Based on a poll of more than 200 senior decision-makers, from verticals including retail, telecoms, entertainment and consumer electronics, the report states that over a third (39 percent) will maintain current investment levels, and just below one in five (17 percent) have rolled plans back.
The Censuswide report suggests these conclusions defy logic, with the Covid-19 pandemic acting as a catalyst for digital services adoption. Four in ten UK shoppers, for example, take to the web to purchase goods and services.
This “growing appetite” for online purchases should be seen as a “wake-up call” for businesses still oblivious to ecommerce and digital capabilities, argues David Bedford, Director of Digital Strategy at Cheil UK.
“The customer experience is key, and in a COVID and post-COVID world this has to be considered and embedded as part of digital transformation to meet the needs of today's customer,” he said.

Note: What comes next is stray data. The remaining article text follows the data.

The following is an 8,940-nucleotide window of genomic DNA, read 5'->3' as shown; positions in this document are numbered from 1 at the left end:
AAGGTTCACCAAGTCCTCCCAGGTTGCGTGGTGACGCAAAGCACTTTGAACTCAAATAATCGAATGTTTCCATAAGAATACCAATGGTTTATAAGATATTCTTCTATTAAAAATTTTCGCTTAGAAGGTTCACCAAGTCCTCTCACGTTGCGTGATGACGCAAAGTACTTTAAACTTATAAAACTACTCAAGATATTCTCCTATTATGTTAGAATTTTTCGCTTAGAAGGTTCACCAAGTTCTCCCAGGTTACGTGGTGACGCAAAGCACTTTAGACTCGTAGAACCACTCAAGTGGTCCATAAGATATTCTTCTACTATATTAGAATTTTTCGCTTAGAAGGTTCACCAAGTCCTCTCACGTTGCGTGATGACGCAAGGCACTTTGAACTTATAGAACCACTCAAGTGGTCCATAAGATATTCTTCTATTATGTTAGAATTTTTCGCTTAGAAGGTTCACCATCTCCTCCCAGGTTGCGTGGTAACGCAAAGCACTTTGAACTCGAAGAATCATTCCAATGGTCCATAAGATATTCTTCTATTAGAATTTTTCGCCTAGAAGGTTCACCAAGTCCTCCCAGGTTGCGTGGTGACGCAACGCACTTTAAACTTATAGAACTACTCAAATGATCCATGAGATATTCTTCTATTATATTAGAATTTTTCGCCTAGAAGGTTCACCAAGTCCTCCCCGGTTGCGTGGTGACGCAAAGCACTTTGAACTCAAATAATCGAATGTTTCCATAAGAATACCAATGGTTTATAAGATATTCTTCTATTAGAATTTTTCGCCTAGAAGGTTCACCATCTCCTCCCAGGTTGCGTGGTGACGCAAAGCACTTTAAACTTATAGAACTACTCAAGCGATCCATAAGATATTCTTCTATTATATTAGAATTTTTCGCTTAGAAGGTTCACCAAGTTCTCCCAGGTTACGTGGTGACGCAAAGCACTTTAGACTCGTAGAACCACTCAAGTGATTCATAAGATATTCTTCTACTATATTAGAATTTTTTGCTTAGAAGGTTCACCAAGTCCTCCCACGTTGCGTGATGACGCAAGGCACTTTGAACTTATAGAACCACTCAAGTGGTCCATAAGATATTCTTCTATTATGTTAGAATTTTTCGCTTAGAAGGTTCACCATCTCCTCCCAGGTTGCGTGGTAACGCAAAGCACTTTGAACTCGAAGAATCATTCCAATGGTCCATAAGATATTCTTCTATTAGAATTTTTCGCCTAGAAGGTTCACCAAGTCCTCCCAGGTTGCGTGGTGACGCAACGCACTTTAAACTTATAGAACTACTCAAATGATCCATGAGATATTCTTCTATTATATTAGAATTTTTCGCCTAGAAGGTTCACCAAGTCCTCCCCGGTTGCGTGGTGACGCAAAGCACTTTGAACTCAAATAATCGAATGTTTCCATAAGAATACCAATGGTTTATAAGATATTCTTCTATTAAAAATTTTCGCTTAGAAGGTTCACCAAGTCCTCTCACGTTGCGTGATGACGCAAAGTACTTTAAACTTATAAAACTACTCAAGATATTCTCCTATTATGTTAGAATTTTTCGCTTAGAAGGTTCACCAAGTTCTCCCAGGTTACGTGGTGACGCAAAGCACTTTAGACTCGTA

One of the problems with digital transformation, the report claims, is the lack of consensus among businesses as to what the term actually means. While telecoms business leaders see it as moving people from offline to online, retail leaders failed to agree upon a definition.
Businesses that intend to invest more in digital transformation are doing so with the goal of improving customer experience, creating new products, improving site search, and getting better at data collation and interrogation.
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